Bedwetting, also known as nocturnal enuresis, is a common problem among children, and it can last into adolescence or adulthood for some. While bedwetting is a physical issue, it can have emotional and psychological consequences for children, especially if it persists for an extended period. The following are some long-term psychological effects of bedwetting:
Self-esteem refers to a child’s perception of themselves in relation to others. Long-term bedwetting can harm a child’s mental health, primarily if parents do not provide adequate support during this time. A Swedish study discovered that children who wet their beds had significantly lower self-esteem than children who did not have this problem. Another study of primary school children discovered that bedwetting was the third most distressing experience on a list of 11 difficult life situations. The only things more upsetting than bedwetting were when parents divorced and when they argued loudly. Bedwetting was more distressing to these children as compared to being teased frequently by their peers, which came in fourth place on the list. Another study published in 2018 discovered that girls who wet their beds before the age of 14 had significantly lower self-esteem than those who did not.
Feelings of Guilt and Shame
Bedwetting is often associated with feelings of guilt and shame among children. How parents respond to their child’s difficulty also impacts their view of the problem. If a child is punished for bedwetting, it can harm their mental health. The child may also feel anger towards themselves, making the problem worse.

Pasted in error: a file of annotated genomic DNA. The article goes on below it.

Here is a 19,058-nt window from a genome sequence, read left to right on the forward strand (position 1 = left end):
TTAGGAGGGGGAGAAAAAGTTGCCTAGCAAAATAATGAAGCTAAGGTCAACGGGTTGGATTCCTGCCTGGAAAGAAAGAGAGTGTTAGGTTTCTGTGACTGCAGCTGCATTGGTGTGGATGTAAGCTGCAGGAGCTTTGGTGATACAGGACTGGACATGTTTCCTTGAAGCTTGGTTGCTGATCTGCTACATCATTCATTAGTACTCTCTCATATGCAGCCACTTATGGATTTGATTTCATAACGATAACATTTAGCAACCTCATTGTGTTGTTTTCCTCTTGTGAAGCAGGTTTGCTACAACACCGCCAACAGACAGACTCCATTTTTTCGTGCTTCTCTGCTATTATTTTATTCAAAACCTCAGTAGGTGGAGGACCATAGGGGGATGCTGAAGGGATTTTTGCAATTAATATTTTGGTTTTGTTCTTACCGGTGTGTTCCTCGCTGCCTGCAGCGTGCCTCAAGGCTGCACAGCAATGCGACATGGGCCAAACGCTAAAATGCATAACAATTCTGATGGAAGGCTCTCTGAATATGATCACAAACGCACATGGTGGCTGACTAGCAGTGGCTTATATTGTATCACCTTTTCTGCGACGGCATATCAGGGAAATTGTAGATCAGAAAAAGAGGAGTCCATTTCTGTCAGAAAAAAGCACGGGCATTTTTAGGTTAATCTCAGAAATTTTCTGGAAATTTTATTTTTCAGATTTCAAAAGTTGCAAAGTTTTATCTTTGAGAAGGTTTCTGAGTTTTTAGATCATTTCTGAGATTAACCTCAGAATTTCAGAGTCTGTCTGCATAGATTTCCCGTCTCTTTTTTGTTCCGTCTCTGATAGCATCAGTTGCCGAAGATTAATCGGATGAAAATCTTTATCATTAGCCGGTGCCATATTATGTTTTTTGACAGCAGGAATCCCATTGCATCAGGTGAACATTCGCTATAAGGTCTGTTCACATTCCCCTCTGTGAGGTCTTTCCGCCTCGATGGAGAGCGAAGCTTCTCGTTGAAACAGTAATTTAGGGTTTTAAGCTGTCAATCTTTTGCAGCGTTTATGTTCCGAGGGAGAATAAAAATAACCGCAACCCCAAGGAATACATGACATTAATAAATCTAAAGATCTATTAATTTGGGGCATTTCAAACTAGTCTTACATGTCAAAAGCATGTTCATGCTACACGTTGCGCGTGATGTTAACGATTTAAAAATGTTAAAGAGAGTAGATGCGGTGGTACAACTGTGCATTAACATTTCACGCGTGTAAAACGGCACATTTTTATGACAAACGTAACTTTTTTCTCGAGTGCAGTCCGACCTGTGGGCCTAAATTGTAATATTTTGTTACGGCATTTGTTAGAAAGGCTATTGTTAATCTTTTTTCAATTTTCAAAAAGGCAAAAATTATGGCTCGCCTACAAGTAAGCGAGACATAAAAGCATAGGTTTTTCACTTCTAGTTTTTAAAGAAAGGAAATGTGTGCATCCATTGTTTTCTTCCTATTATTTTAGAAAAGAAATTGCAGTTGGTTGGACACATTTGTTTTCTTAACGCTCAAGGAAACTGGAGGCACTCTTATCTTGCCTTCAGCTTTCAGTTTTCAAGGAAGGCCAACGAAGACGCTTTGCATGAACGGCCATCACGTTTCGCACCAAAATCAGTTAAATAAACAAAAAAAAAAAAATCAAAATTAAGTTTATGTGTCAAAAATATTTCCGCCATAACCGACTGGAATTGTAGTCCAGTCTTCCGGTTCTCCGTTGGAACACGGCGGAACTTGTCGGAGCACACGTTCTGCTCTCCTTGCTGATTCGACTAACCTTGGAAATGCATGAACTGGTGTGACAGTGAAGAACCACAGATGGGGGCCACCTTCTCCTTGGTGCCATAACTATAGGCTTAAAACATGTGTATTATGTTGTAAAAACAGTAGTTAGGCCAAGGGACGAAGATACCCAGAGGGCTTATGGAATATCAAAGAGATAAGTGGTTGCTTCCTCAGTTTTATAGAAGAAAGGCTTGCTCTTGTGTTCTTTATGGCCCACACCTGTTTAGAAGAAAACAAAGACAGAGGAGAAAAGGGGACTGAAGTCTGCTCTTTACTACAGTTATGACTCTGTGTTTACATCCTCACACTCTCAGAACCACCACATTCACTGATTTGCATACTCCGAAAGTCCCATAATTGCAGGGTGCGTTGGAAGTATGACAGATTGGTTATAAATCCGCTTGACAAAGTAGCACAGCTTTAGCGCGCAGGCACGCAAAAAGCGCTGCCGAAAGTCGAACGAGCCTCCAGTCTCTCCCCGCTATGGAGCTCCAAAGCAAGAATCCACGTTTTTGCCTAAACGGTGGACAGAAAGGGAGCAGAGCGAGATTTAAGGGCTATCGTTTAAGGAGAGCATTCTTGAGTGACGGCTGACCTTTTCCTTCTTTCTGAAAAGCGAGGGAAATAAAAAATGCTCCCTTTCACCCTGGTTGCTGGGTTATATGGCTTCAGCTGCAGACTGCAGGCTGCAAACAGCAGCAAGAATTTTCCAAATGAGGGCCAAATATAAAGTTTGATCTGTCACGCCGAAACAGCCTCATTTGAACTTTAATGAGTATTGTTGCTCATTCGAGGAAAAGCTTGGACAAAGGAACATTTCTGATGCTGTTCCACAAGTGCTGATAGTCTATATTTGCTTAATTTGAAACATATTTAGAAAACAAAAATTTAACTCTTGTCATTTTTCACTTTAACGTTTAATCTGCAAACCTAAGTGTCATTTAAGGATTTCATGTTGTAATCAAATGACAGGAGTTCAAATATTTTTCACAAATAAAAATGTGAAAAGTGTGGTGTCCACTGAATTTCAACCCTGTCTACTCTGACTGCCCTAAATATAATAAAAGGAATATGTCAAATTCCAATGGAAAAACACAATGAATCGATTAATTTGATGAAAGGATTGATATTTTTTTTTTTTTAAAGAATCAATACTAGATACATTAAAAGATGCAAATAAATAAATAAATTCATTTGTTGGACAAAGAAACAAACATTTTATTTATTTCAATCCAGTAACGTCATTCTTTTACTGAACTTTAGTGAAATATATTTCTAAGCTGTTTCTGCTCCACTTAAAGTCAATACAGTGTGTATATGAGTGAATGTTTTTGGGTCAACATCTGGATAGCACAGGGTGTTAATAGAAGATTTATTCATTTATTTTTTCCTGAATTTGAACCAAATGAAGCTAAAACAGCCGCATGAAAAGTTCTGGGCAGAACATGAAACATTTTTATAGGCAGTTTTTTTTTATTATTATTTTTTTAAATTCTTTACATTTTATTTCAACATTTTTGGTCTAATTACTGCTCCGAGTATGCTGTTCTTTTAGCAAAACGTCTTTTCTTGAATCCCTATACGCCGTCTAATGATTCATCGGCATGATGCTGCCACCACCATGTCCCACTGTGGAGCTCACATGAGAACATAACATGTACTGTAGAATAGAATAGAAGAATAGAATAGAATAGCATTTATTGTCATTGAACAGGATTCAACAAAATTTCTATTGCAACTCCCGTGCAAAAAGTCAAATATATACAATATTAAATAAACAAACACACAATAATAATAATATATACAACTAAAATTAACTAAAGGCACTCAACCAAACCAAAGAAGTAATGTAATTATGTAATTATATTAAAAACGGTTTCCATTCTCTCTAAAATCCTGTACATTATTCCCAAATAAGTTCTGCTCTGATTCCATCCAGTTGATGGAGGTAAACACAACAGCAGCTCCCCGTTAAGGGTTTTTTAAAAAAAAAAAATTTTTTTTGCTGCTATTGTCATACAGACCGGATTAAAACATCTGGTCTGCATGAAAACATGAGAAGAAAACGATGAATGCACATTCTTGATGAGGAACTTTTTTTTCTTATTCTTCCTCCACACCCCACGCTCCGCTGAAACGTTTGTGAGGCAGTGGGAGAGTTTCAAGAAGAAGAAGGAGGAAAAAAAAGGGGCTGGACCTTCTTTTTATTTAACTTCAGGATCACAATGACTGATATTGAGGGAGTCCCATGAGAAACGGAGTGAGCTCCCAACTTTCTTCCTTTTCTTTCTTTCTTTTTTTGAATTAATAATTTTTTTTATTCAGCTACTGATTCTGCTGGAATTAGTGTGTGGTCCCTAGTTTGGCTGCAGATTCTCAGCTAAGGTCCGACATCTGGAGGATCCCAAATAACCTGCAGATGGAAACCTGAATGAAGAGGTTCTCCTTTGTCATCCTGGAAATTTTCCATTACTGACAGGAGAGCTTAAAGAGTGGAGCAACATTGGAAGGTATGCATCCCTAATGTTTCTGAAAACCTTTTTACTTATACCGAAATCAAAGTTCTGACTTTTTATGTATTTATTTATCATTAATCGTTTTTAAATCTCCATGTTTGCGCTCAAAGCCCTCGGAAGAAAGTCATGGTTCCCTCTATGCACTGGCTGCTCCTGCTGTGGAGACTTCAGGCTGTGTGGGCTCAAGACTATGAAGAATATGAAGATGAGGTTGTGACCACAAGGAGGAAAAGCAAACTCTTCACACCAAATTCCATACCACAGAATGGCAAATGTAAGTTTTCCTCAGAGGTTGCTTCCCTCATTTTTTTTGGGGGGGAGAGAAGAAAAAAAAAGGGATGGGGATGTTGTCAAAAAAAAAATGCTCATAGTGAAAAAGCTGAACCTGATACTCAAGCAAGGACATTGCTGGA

Social Anxiety and Isolation
When a child goes through bedwetting, they may also develop a fear of being discovered and teased about their problem. An English study found that bedwetting can have a significant negative impact on a child’s social life. They are less likely to participate in social interactions and may also avoid social situations such as sleepovers and family gatherings. The problem can get worse if children are bullied or teased regarding their bedwetting. It may also lead them to avoid school. If the child is teased, it may also lead them to feel lonely and isolated. A study conducted in England had similar results, where it was found that children who wet their bed during the day had increased difficulties with peer relationships in adolescence.
If bedwetting continues for a long time, it might affect the child’s quality of sleep. The child may even go on to develop feelings of stress while going to sleep, which may make the bedwetting worse. A 2020 study in China discovered that bedwetting was associated with poor sleep quality in children.
Long-term bedwetting can contribute to the development of depressive symptoms in some children. According to a 2014 study, children who were punished by their parents for bedwetting were more likely to suffer from depressive symptoms and have a lower quality of life. A 2017 study found similar results. The study discovered that females who had bedwetting in adolescence were more likely to have depressive symptoms.
Bedwetting can be a difficult issue to handle for both parents and children. It is important for parents not only to get the condition treated but also to ensure that they remain supportive of their child. After all, bedwetting is a treatable condition. If parents treat the condition with support, most of the negative psychological impact of the condition can be managed as well.
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